As I continue to landscape and garden through the seasons, I am discovering many beautiful (and not-so-beautiful) plants growing throughout my yard. You can see more of the plants beginning to come up here.
Last weekend, I spent many hours pulling up the abundant dandelions – hoping to grab them before they turn into white puffballs and spread their seeds deeper into the yard (much to my daughter’s disappointment – she loves to make wishes on them!) As I pulled weeds, I also discovered many small Japanese Maple seedlings!
Last summer I had transplanted about six small seedlings, but only three survived… I ADORE Japanese Maple – they are stunning in any season. I have one large (and probably very old one) right in the front of the house. I lost a few large branches in the October 2011 snow storm, but the tree seems to not be damaged at all.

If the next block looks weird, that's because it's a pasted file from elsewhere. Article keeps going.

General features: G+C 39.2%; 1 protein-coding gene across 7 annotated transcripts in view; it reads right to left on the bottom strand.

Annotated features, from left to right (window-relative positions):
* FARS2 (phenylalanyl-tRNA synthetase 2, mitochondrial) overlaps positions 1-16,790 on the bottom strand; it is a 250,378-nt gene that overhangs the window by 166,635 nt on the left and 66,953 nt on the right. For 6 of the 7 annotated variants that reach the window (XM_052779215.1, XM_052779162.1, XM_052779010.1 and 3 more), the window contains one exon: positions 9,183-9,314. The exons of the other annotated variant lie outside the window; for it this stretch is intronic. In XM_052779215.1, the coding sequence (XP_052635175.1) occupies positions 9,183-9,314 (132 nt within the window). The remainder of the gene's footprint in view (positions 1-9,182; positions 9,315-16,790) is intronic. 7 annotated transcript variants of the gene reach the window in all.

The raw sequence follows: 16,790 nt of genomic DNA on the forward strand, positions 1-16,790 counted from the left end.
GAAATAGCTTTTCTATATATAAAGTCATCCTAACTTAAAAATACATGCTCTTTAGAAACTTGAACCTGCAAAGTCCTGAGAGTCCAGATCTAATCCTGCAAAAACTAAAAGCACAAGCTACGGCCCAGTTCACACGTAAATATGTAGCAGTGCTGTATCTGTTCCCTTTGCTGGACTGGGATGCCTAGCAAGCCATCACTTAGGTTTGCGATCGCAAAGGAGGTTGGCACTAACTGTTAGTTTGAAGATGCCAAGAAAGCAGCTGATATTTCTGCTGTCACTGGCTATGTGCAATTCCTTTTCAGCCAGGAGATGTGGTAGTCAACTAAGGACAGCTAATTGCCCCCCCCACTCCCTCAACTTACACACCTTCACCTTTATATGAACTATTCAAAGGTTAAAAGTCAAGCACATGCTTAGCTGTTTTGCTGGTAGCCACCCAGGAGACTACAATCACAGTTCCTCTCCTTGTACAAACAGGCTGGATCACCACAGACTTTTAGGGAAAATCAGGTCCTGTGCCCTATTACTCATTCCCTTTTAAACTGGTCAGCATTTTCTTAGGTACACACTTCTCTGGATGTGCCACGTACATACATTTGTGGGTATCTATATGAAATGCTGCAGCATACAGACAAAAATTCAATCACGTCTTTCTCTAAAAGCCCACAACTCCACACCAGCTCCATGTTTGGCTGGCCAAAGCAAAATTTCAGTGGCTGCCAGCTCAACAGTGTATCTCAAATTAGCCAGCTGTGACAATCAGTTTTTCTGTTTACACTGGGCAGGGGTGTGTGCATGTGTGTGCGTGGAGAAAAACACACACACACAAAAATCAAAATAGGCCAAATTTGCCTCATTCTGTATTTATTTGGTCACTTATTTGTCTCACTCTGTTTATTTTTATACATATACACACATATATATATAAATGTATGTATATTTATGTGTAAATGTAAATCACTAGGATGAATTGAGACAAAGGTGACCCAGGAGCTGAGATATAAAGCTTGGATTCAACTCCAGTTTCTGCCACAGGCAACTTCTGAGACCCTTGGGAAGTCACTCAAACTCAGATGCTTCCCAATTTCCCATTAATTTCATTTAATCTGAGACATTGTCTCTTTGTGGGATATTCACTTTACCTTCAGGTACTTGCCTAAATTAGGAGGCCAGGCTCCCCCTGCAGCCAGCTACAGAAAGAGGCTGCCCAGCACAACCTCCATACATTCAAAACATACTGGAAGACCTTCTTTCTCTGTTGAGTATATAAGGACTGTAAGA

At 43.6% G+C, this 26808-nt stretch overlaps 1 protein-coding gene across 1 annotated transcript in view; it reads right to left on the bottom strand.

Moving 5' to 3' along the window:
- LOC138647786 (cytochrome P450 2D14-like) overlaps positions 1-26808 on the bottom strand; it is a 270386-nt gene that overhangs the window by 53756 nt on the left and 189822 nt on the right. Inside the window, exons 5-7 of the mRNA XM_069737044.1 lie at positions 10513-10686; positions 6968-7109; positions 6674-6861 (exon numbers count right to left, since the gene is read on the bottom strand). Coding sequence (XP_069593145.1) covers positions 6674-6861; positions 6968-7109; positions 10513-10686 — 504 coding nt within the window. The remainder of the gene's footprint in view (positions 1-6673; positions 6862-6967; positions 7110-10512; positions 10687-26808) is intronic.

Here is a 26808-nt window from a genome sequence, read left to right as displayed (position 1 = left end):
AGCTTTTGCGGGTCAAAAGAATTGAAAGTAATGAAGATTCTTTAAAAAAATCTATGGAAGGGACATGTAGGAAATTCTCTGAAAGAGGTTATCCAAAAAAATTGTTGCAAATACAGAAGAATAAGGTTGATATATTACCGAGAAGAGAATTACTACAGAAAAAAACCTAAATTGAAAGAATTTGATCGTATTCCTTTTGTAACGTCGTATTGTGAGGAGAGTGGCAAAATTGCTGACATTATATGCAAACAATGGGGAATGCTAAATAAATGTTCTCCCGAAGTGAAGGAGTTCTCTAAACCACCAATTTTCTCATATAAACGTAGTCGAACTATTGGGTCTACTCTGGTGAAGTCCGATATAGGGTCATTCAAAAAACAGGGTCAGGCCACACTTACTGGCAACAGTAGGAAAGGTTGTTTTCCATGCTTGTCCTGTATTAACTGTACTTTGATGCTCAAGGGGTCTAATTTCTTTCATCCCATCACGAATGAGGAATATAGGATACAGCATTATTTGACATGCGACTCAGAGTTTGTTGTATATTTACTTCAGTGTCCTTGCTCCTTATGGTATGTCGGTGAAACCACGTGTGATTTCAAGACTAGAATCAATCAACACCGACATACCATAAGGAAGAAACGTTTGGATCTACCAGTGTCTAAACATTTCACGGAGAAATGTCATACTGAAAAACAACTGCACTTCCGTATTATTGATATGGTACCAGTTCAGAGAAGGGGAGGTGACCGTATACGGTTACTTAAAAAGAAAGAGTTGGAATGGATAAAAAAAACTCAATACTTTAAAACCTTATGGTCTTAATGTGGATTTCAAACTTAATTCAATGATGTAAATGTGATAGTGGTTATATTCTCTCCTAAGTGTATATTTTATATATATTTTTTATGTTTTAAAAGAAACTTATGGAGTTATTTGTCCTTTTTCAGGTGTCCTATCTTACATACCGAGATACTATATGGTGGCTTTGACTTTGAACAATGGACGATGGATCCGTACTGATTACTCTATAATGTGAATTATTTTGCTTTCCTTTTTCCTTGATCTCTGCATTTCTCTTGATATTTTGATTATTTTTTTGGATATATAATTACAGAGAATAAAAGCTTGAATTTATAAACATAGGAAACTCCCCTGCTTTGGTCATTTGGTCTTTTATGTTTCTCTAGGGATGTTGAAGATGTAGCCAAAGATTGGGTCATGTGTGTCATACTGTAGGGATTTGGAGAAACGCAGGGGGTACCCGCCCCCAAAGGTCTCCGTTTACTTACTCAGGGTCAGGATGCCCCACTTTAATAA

Here is my favorite tree taken last October (taken with Hipstamatic App on iPhone)
and here taken this weekend
So I am hoping to have a small little farm of glorious Japanese Maples. I also discovered a large “area” of moss (see the before and after here) that I was able to remove and add as a companion plant to some of the seedlings – the colors work beautifully and the the moss will help process the moisture and give nutrients to the roots!
However, Japanese Maple trees can be tricky and delicate to transplant. Late fall/early winter, when the tree is dormant, is the recommended time for transplanting, but since these were just seedlings I took the chance.
First dig a hole in well-draining soil where you want to move the seedling. Then carefully dig around the seedling (to make sure not to damage any roots) and try to keep as much soil on the roots as possible. DO NOT shake the soil off the roots. Retaining the original soil will help reduce the shock on the roots and maintain the original soil preference. I also add rocks in the bottom of the hole I have prepared to aid in drainage and stabilize the roots.
Keep them well watered, but make sure the soil is draining well, otherwise the roots may rot.
Here’s some photos of my recent plantings